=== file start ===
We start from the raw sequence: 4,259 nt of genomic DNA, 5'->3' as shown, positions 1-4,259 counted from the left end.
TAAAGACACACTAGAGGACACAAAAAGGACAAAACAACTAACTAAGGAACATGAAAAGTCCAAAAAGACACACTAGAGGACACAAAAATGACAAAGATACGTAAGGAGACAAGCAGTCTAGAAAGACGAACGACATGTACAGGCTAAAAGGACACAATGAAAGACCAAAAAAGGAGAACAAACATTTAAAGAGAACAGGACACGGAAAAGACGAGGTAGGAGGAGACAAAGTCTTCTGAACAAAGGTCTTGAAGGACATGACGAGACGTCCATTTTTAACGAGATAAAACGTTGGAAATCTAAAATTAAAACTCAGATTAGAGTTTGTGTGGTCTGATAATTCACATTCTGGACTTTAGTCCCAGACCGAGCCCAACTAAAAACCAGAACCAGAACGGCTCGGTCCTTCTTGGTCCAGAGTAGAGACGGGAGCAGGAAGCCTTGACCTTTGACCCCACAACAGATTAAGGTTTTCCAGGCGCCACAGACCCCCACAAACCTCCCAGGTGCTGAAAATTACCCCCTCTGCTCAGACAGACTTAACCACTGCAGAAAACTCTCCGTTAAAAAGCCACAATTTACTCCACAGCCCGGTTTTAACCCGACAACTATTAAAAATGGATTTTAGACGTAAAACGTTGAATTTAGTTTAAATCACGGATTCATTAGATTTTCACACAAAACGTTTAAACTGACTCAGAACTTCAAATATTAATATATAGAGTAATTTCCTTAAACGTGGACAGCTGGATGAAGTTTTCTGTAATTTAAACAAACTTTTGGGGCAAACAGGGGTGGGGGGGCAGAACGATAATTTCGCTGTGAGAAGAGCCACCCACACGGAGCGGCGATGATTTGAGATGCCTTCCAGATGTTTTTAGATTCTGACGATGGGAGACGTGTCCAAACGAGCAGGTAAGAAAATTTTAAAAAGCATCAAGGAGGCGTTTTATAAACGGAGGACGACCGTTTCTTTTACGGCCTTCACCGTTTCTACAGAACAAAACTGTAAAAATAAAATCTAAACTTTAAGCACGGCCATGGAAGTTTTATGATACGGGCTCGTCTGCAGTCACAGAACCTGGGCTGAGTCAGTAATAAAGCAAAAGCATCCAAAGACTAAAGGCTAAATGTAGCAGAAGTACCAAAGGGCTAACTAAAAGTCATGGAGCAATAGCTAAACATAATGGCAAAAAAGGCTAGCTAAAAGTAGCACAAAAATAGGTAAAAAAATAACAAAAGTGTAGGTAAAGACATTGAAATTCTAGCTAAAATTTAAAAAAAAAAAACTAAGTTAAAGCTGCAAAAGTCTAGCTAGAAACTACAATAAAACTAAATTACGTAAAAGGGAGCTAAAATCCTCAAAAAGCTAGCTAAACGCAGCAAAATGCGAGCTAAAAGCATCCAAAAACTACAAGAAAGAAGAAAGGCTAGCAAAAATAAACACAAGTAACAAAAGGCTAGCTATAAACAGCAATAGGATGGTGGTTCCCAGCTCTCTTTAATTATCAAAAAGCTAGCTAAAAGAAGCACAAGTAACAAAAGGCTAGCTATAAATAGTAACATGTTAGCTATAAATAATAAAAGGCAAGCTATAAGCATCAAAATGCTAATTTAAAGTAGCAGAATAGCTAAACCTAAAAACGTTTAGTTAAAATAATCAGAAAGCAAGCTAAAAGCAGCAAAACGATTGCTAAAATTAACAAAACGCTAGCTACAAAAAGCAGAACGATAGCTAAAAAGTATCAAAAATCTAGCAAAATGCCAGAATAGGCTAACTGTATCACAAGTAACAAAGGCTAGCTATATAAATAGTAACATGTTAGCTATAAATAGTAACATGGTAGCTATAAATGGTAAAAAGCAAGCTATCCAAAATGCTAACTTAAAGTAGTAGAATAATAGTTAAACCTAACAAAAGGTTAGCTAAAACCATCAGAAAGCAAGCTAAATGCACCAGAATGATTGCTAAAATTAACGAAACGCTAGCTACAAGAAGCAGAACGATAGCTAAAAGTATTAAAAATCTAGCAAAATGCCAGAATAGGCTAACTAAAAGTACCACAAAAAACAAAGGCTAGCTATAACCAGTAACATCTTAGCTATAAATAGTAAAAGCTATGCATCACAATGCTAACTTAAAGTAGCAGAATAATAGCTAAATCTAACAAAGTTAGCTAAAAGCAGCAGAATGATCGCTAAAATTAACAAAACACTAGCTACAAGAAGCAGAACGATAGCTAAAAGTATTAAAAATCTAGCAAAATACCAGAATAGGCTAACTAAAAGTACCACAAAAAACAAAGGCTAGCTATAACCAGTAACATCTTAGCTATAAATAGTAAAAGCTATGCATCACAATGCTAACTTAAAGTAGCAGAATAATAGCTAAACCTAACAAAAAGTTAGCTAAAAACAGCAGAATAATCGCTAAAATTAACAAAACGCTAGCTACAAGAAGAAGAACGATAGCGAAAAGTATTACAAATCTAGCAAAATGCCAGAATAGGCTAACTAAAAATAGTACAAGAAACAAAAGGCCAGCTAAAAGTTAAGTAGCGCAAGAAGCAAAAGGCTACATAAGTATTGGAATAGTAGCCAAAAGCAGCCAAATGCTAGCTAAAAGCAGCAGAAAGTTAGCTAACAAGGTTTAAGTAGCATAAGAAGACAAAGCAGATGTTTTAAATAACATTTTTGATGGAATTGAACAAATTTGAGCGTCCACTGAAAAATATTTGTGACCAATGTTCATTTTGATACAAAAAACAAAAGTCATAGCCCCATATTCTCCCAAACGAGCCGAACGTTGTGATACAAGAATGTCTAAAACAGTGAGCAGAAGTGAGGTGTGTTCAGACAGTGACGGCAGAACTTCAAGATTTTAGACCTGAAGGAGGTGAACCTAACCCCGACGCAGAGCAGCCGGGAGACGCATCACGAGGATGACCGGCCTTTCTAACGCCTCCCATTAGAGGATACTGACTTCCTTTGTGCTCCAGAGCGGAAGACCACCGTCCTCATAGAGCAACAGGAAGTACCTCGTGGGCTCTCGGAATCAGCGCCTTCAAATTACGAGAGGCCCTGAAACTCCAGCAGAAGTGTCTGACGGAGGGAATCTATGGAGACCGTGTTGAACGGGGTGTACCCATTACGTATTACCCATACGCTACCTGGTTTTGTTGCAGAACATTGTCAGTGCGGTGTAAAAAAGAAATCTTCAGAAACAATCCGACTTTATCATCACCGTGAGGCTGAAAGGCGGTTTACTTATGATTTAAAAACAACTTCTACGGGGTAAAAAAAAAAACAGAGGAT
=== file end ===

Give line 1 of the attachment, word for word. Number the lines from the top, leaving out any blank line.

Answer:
We start from the raw sequence: 4,259 nt of genomic DNA, 5'->3' as shown, positions 1-4,259 counted from the left end.